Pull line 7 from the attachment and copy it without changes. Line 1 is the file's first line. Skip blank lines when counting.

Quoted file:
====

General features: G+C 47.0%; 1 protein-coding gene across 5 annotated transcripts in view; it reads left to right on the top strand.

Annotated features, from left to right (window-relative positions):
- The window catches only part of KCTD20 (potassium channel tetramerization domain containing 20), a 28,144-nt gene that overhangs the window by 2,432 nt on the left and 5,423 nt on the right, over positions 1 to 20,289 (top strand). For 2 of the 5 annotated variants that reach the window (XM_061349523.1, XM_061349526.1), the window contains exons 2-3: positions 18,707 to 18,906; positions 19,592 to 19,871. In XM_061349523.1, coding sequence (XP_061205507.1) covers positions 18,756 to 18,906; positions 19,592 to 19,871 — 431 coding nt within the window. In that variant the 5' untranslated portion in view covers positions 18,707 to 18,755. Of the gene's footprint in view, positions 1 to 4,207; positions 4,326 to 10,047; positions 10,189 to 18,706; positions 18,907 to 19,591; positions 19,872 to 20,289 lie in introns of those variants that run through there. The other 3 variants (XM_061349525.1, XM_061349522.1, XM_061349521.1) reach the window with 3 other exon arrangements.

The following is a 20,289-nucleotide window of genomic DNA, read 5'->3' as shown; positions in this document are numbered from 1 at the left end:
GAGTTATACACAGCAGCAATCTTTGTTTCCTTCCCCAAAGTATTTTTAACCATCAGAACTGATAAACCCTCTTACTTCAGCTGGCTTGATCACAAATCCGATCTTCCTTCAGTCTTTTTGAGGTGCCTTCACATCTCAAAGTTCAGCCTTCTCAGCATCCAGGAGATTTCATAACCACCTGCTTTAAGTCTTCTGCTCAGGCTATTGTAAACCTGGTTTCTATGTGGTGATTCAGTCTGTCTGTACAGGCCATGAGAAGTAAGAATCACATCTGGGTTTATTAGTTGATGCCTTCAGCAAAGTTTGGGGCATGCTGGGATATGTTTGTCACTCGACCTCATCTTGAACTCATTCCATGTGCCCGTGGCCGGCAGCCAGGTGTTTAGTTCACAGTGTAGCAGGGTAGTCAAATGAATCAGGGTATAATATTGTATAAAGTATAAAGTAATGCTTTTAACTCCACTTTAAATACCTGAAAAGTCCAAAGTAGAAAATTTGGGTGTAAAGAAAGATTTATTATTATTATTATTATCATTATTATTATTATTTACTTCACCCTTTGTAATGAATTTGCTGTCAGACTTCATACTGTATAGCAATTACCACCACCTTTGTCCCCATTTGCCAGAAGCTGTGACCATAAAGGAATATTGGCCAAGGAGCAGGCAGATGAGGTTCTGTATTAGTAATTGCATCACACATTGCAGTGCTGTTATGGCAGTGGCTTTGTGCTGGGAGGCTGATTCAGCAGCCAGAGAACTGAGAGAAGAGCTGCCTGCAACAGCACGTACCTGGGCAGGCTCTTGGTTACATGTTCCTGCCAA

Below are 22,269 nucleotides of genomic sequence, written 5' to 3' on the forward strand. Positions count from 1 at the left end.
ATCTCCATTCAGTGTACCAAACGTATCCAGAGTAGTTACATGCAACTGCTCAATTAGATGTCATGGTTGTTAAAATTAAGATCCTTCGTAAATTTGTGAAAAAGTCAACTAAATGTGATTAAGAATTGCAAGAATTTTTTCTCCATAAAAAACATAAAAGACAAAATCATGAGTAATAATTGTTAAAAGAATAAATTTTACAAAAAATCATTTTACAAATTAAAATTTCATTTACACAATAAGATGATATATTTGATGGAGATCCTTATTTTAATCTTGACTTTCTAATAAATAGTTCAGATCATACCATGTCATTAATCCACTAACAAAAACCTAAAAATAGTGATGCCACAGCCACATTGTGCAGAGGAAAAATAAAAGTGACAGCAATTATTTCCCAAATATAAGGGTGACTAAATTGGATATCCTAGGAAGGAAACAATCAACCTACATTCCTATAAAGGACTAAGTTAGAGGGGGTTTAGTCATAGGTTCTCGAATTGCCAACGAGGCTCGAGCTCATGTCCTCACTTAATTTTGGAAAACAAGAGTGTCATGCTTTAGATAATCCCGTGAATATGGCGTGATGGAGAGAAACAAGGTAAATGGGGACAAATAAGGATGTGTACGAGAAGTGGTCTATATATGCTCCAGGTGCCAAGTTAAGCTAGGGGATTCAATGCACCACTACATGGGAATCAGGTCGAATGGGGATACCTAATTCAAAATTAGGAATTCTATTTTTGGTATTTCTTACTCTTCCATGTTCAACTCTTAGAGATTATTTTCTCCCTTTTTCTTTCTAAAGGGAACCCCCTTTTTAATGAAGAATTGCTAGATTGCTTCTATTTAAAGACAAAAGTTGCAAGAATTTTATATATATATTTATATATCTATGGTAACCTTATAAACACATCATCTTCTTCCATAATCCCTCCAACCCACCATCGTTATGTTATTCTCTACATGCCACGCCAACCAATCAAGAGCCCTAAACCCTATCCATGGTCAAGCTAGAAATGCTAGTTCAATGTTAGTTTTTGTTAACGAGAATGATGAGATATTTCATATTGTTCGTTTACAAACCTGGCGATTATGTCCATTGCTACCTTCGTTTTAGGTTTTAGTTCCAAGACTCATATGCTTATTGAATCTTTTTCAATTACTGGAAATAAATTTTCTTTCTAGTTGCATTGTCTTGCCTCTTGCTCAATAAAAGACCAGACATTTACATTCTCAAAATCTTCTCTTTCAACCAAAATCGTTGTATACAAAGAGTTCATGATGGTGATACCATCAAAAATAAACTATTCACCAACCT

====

ATCTCCATTCAGTGTACCAAACGTATCCAGAGTAGTTACATGCAACTGCTCAATTAGATGTCATGGTTGTTAAAATTAAGATCCTTCGTAAATTTGTGAAAAAGTCAACTAAATGTGATTAAGAATTGCAAGAATTTTTTCTCCATAAAAAACATAAAAGACAAAATCATGAGTAATAATTGTTAAAAGAATAAATTTTACAAAAAATCATTTTACAAATTAAAATTTCATTTACACAATAAGATGATATATTTGATGGAGATCCTTATTTTAATCTTGACTTTCTAATAAATAGTTCAGATCATACCATGTCATTAATCCACTAACAAAAACCTAAAAATAGTGATGCCACAGCCACATTGTGCAGAGGAAAAATAAAAGTGACAGCAATTATTTCCCAAATATAAGGGTGACTAAATTGGATATCCTAGGAAGGAAACAATCAACCTACATTCCTATAAAGGACTAAGTTAGAGGGGGTTTAGTCATAGGTTCTCGAATTGCCAACGAGGCTCGAGCTCATGTCCTCACTTAATTTTGGAAAACAAGAGTGTCATGCTTTAGATAATCCCGTGAATATGGCGTGATGGAGAGAAACAAGGTAAATGGGGACAAATAAGGATGTGTACGAGAAGTGGTCTATATATGCTCCAGGTGCCAAGTTAAGCTAGGGGATTCAATGCACCACTACATGGGAATCAGGTCGAATGGGGATACCTAATTCAAAATTAGGAATTCTATTTTTGGTATTTCTTACTCTTCCATGTTCAACTCTTAGAGATTATTTTCTCCCTTTTTCTTTCTAAAGGGAACCCCCTTTTTAATGAAGAATTGCTAGATTGCTTCTATTTAAAGACAAAAGTTGCAAGAATTTTATATATATATTTATATATCTATGGTAACCTTATAAACACATCATCTTCTTCCATAATCCCTCCAACCCACCATCGTTATGTTATTCTCTACATGCCACGCCAACCAATCAAGAGCCCTAAACCCTATCCATGGTCAAGCTAGAAATGCTAGTTCAATGTTAGTTTTTGTTAACGAGAATGATGAGATATTTCATATTGTTCGTTTACAAACCTGGCGATTATGTCCATTGCTACCTTCGTTTTAGGTTTTAGTTCCAAGACTCATATGCTTATTGAATCTTTTTCAATTACTGGAAATAAATTTTCTTTCTAGTTGCATTGTCTTGCCTCTTGCTCAATAAAAGACCAGACATTTACATTCTCAAAATCTTCTCTTTCAACCAAAATCGTTGTATACAAAGAGTTCATGATGGTGATACCATCAAAAATAAACTATTCACCAACCT